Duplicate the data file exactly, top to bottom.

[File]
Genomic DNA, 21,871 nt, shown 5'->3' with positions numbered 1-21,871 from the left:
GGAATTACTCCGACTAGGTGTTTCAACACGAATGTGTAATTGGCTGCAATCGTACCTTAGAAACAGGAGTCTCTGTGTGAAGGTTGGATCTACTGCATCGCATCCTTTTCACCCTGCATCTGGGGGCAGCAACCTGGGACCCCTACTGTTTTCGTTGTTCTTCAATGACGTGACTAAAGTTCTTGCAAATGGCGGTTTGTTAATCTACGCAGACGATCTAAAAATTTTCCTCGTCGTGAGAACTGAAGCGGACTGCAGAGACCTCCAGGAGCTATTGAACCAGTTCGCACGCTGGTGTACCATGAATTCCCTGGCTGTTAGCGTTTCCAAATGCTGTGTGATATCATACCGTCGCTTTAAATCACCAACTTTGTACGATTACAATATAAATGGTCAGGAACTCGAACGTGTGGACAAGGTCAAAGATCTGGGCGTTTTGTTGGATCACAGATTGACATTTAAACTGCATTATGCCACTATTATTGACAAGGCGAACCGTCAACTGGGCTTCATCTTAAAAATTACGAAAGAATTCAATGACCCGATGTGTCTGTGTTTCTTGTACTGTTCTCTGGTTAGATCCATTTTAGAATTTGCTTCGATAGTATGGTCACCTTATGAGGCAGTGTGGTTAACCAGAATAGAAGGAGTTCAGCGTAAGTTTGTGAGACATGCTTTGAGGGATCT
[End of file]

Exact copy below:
Genomic DNA, 21,871 nt, shown 5'->3' with positions numbered 1-21,871 from the left:
GGAATTACTCCGACTAGGTGTTTCAACACGAATGTGTAATTGGCTGCAATCGTACCTTAGAAACAGGAGTCTCTGTGTGAAGGTTGGATCTACTGCATCGCATCCTTTTCACCCTGCATCTGGGGGCAGCAACCTGGGACCCCTACTGTTTTCGTTGTTCTTCAATGACGTGACTAAAGTTCTTGCAAATGGCGGTTTGTTAATCTACGCAGACGATCTAAAAATTTTCCTCGTCGTGAGAACTGAAGCGGACTGCAGAGACCTCCAGGAGCTATTGAACCAGTTCGCACGCTGGTGTACCATGAATTCCCTGGCTGTTAGCGTTTCCAAATGCTGTGTGATATCATACCGTCGCTTTAAATCACCAACTTTGTACGATTACAATATAAATGGTCAGGAACTCGAACGTGTGGACAAGGTCAAAGATCTGGGCGTTTTGTTGGATCACAGATTGACATTTAAACTGCATTATGCCACTATTATTGACAAGGCGAACCGTCAACTGGGCTTCATCTTAAAAATTACGAAAGAATTCAATGACCCGATGTGTCTGTGTTTCTTGTACTGTTCTCTGGTTAGATCCATTTTAGAATTTGCTTCGATAGTATGGTCACCTTATGAGGCAGTGTGGTTAACCAGAATAGAAGGAGTTCAGCGTAAGTTTGTGAGACATGCTTTGAGGGATCT